- COVID-19 has had strong negative impacts on income-based poverty among both rural and urban households. Losses of jobs or other income have been the main impacts.
- Twenty percent of respondents reported their household earned no income in June.
- USD 1.90/day poverty in the sample increased by 27 percentage points from January to June.
- Falling into poverty was strongly associated with loss of employment and recent childbirth.
- The poor frequently coped with income losses through loans or other credit, although between 15 and 20 percent of households also reduced their food expenditures.
- Self-reported food insecurity experiences and inadequate dietary diversity among mothers were much more common in the urban sample, despite the rural sample being poorer.
- In urban areas, one-quarter of respondents were worried about food quantity and quality, and one-third had inadequate diets.
- Self-reported losses of income and jobs were strong predictors of food insecurity and inadequately diverse diets.
- Mothers who had given birth in the past month had much less diverse diets than pregnant women.
The Feed the Future Myanmar Agriculture Policy Support Activity (MAPSA) is a United States Agency for International Development (USAID) funded activity, led by the International Food Policy Research Institute (IFPRI), in partnership with Michigan State University (MSU), that seeks to improve governance in the agricultural sector in Myanmar.
- COVID-19 prevention measures are at their highest level since June. Almost all COVID-19 prevention measures have been applied in a larger share of communities than in any of the previous survey rounds. In nearly all communities, respondents reported restrictions on gatherings, such as weddings or other social activities, and mandates on wearing face masks outside the home. Many communities also implemented measures that interfere with employment and income generating activities; 70 percent of communities reported that residents cannot leave the village/ward for work or trade and 76 percent reported that food vendors and traders are not allowed to enter the village.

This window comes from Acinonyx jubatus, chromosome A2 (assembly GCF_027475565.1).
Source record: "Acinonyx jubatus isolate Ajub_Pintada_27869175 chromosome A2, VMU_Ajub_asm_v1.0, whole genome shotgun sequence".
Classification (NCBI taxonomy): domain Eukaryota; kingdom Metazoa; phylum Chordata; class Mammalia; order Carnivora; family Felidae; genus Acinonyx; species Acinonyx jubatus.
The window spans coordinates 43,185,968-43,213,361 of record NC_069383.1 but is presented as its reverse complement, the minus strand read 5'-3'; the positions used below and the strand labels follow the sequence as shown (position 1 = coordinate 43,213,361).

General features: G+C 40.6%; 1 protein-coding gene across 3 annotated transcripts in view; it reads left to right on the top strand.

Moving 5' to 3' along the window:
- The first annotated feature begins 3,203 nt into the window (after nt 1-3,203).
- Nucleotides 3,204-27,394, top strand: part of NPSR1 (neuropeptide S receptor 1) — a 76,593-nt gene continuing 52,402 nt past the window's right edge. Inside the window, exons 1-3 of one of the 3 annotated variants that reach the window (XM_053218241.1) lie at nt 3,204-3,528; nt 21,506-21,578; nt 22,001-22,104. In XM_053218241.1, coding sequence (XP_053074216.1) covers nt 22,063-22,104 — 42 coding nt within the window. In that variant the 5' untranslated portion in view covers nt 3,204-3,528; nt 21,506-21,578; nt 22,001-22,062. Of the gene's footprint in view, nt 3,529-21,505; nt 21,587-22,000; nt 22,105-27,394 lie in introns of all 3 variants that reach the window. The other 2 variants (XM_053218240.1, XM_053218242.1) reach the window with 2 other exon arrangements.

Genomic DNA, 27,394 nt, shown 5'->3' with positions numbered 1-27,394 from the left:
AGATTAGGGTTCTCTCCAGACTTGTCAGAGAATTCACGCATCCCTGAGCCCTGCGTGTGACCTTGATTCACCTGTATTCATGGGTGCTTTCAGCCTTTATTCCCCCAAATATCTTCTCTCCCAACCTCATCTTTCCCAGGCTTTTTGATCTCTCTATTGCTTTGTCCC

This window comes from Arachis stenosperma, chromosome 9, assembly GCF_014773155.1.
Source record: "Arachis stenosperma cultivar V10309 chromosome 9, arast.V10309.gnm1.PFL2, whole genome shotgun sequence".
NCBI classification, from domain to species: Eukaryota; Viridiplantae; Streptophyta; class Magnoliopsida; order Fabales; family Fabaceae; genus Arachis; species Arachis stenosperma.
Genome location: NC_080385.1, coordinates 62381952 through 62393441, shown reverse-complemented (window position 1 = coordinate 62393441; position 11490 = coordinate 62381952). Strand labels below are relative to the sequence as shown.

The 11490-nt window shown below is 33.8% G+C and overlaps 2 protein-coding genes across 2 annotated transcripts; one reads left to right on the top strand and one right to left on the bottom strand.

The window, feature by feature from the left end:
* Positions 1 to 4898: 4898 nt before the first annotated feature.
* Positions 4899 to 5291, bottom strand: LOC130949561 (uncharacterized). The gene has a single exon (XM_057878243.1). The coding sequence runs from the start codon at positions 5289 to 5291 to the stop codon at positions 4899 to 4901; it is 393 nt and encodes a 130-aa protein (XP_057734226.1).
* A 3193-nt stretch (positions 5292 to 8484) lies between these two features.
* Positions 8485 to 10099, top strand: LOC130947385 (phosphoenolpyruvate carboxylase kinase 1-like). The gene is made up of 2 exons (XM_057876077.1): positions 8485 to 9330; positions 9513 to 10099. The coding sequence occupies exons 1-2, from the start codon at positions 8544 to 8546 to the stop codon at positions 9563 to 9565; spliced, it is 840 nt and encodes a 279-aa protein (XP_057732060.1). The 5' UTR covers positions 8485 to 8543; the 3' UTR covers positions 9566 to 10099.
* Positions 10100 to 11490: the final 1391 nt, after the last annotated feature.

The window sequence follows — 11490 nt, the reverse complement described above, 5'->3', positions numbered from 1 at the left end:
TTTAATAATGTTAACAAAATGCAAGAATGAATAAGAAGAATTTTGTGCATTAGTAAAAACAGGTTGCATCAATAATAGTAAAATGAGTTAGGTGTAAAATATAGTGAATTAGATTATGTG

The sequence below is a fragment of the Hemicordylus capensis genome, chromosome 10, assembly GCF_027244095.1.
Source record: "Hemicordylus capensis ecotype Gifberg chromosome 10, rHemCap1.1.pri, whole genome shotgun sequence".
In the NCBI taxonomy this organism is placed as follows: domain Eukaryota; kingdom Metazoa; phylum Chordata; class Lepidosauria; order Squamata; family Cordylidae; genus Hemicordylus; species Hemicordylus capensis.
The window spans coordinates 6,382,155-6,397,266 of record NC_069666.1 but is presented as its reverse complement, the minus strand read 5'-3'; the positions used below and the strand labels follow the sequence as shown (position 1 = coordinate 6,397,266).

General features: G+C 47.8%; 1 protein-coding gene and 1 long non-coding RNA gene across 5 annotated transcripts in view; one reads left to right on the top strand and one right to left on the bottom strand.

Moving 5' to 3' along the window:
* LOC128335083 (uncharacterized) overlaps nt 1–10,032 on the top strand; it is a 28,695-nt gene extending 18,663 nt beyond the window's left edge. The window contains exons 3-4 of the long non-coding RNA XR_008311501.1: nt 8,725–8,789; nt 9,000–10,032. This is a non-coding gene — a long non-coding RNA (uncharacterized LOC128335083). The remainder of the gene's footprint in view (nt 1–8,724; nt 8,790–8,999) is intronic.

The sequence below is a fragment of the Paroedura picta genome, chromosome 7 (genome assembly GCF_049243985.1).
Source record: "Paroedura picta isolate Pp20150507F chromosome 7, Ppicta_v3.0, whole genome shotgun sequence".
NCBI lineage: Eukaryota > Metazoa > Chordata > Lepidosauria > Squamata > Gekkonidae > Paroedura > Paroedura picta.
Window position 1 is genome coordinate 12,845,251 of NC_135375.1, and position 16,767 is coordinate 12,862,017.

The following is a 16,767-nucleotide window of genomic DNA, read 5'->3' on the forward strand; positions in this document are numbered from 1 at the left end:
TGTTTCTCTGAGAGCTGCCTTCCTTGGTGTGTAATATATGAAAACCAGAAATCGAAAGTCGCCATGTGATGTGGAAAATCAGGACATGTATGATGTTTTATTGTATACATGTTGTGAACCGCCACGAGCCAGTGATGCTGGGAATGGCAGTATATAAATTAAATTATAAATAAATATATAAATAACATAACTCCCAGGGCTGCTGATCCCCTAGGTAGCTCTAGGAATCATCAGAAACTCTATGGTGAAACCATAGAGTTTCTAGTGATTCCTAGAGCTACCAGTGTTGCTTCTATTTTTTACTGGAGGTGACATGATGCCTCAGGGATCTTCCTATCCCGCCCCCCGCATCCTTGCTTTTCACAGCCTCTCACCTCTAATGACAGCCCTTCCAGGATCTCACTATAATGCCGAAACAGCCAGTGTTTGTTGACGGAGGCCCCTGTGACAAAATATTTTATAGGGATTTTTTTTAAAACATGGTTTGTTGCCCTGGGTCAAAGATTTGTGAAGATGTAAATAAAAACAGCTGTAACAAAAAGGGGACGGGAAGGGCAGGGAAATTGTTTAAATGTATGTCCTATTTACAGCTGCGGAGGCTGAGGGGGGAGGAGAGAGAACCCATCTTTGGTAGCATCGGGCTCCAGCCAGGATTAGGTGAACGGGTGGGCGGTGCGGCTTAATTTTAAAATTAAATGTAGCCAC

- Community respondents perceive a quarter of households to be extremely poor. Respondents to the October round of the survey reported that on average 25 percent of households in their communities are extremely poor, which is similar to levels reported in September (27 percent), but much higher than was reported in the June/July (17 percent) and August (11 percent) rounds. Reduced income due to less work or lower wages for non-farm workers and less income from non-farm businesses are mentioned as the primary reasons for the high prevalence of extremely poor households in the most recent round.
- Cash-based assistance reaches 90 percent of communities. In June/July, government assistance came mostly in the form of food, but since August has changed to predominantly non-food assistance. Twenty percent of communities reported receiving non-food assistance in June/July. Respondents reported in October that on average 90 percent of communities received cash or non-food assistance from the government, a level similar to that reported in September.
- Agricultural production and marketing, particularly sales of agricultural commodities, continues to face challenges. One-third of the surveyed communities reported that the production of farmers in their community were lower than normal in October and September, compared with 48 percent of communities in June/July and 42 percent in August. Communities reported that bad weather and pests were the reasons for lower production. In October, 48 percent of communities also reported disruptions to agricultural sales, mainly due to closures of town/city markets, low output prices, insufficient traders or brokers, and other COVID-19 related mobility restrictions. This is the highest share of communities reporting disruptions since the start of the telephone survey in June/July.